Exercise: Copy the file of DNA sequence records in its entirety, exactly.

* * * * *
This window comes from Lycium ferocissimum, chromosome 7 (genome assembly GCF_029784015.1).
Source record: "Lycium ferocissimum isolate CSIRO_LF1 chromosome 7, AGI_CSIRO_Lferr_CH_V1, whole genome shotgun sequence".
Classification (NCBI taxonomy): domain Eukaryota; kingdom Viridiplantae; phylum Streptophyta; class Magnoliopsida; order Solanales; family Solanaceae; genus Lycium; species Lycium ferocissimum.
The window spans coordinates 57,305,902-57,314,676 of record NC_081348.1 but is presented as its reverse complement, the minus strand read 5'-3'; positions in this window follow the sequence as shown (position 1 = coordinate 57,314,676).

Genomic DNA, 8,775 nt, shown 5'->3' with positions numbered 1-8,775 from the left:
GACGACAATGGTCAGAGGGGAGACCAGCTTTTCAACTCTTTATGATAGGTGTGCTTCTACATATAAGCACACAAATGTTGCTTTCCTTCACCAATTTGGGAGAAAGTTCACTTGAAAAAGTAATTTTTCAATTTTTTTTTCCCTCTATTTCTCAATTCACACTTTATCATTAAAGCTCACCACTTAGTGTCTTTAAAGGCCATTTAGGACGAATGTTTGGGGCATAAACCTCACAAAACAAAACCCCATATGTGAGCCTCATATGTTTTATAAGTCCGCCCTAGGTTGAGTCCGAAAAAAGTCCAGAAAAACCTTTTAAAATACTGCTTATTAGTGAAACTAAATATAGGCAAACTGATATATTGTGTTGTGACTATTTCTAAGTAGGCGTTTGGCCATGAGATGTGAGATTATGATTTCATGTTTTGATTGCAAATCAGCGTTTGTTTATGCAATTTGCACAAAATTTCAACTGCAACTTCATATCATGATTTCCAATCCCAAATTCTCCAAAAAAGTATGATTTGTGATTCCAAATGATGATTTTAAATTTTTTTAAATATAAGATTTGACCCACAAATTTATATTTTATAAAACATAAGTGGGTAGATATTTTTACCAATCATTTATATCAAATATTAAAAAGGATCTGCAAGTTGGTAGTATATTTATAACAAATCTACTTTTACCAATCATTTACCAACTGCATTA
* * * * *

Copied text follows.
This window comes from Lycium ferocissimum, chromosome 7 (genome assembly GCF_029784015.1).
Source record: "Lycium ferocissimum isolate CSIRO_LF1 chromosome 7, AGI_CSIRO_Lferr_CH_V1, whole genome shotgun sequence".
Classification (NCBI taxonomy): domain Eukaryota; kingdom Viridiplantae; phylum Streptophyta; class Magnoliopsida; order Solanales; family Solanaceae; genus Lycium; species Lycium ferocissimum.
The window spans coordinates 57,305,902-57,314,676 of record NC_081348.1 but is presented as its reverse complement, the minus strand read 5'-3'; positions in this window follow the sequence as shown (position 1 = coordinate 57,314,676).

Genomic DNA, 8,775 nt, shown 5'->3' with positions numbered 1-8,775 from the left:
GACGACAATGGTCAGAGGGGAGACCAGCTTTTCAACTCTTTATGATAGGTGTGCTTCTACATATAAGCACACAAATGTTGCTTTCCTTCACCAATTTGGGAGAAAGTTCACTTGAAAAAGTAATTTTTCAATTTTTTTTTCCCTCTATTTCTCAATTCACACTTTATCATTAAAGCTCACCACTTAGTGTCTTTAAAGGCCATTTAGGACGAATGTTTGGGGCATAAACCTCACAAAACAAAACCCCATATGTGAGCCTCATATGTTTTATAAGTCCGCCCTAGGTTGAGTCCGAAAAAAGTCCAGAAAAACCTTTTAAAATACTGCTTATTAGTGAAACTAAATATAGGCAAACTGATATATTGTGTTGTGACTATTTCTAAGTAGGCGTTTGGCCATGAGATGTGAGATTATGATTTCATGTTTTGATTGCAAATCAGCGTTTGTTTATGCAATTTGCACAAAATTTCAACTGCAACTTCATATCATGATTTCCAATCCCAAATTCTCCAAAAAAGTATGATTTGTGATTCCAAATGATGATTTTAAATTTTTTTAAATATAAGATTTGACCCACAAATTTATATTTTATAAAACATAAGTGGGTAGATATTTTTACCAATCATTTATATCAAATATTAAAAAGGATCTGCAAGTTGGTAGTATATTTATAACAAATCTACTTTTACCAATCATTTACCAACTGCATTA